Divide and conquer
First, tie all the grounds together with an additional 6" pigtail of ground (your next lamp will use this) and push all that into the back of the box.
Next, stick a wire-nut cap, and tape, each of the wires. You will need at least black and possibly red electrical tape.
You will also need a non-contact voltage tester, unless you want to get fancy with splicing wires to a lamp socket one at a time.
Hunt for the supply cable
Turn on the switch which controls this light. Now use the non-contact tester to sense for voltage on each of the wires. You should find it on one black wire. If two black wires are energized, or a white wire, that is trouble.
Now turn off the switch for this light. Does the power go away? We need to know that.
Now turn the switch back on. Has anything else in the house lost power?
Also is there another lamp meant to be switched by this same switch?
Black wire switches on/off with the switch
This one is easy. The black is a switched-hot. Mark it with 3-4 wraps of red tape. Since there's no other source of power, all the other blacks must also be switched-hots. Mark them with red tape also.
On your new lamp, mark the black (or brown) wire with red tape. If the lamp has a light blue wire, mark that white (in your mind if you don't have any white tape).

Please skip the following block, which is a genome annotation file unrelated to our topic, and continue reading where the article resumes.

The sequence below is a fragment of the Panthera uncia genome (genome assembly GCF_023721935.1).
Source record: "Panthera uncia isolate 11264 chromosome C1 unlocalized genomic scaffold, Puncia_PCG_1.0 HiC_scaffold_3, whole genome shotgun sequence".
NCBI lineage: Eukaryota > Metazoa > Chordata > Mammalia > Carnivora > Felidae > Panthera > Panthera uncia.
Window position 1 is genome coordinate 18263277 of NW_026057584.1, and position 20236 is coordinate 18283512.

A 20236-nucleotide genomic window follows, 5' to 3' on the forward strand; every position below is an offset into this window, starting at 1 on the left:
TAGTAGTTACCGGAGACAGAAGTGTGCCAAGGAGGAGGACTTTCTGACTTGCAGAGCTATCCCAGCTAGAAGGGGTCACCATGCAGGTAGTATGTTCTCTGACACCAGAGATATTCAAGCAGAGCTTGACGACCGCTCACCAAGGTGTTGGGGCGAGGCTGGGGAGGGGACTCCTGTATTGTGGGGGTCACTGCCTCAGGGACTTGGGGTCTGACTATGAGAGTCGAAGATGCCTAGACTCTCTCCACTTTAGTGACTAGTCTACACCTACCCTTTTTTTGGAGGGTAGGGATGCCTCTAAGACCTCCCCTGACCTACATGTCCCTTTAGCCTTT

Nut all the white wires together. Nut all the red wires together. DONE!
Black wire is hot regardless of switch position
First, wrap black tape around the pair of wires as far back as you can, this is to mark them as the always-hot supply cable.
This will need a little more detective work. One of the two remaining pairs is actually a switch loop. The two wires are shorted out when the switch is on. It would have been neat if the last guy had marked it with tape, like he's supposed to, so look for that. Or if you have an ohmmeter, you can switch the power off, then test which white/black pair has infinity ohms with the switch off, and near zero ohms with the switch on.
If you have the new lamp, you can first tape its black (or brown) wire red, then attach the lamp's white to the supply's white (these are neutral), then pick a cable and connect its black to supply black and its white to lamp red, making a triangle of wires (with one set still dangling). Re-energize.
If working the switch causes this lamp to switch from off to full power, you have found your switch loop. De-energize and unhook it. Mark the switch loop's black wire with red tape (switched hot), and its white wire with black tape (always-hot). Pull the switch and mark the wires on that end the same way.
If it doesn't work, try the other cable. If neither one works, I am stumped, it's electrician time.
Now the question of the third cable
If it goes to another lamp that is meant to be switched with this one, then mark its black wire with red tape.
If it goes to supply continuous power to something else that is now dead, then leave the black wire black (or tape it black to reflect that you have identified it).
It has to be one of these two things.
Get some wire nuts and nut all the white wires together. Nut all the black wires together. Nut all the red wires together. DONE!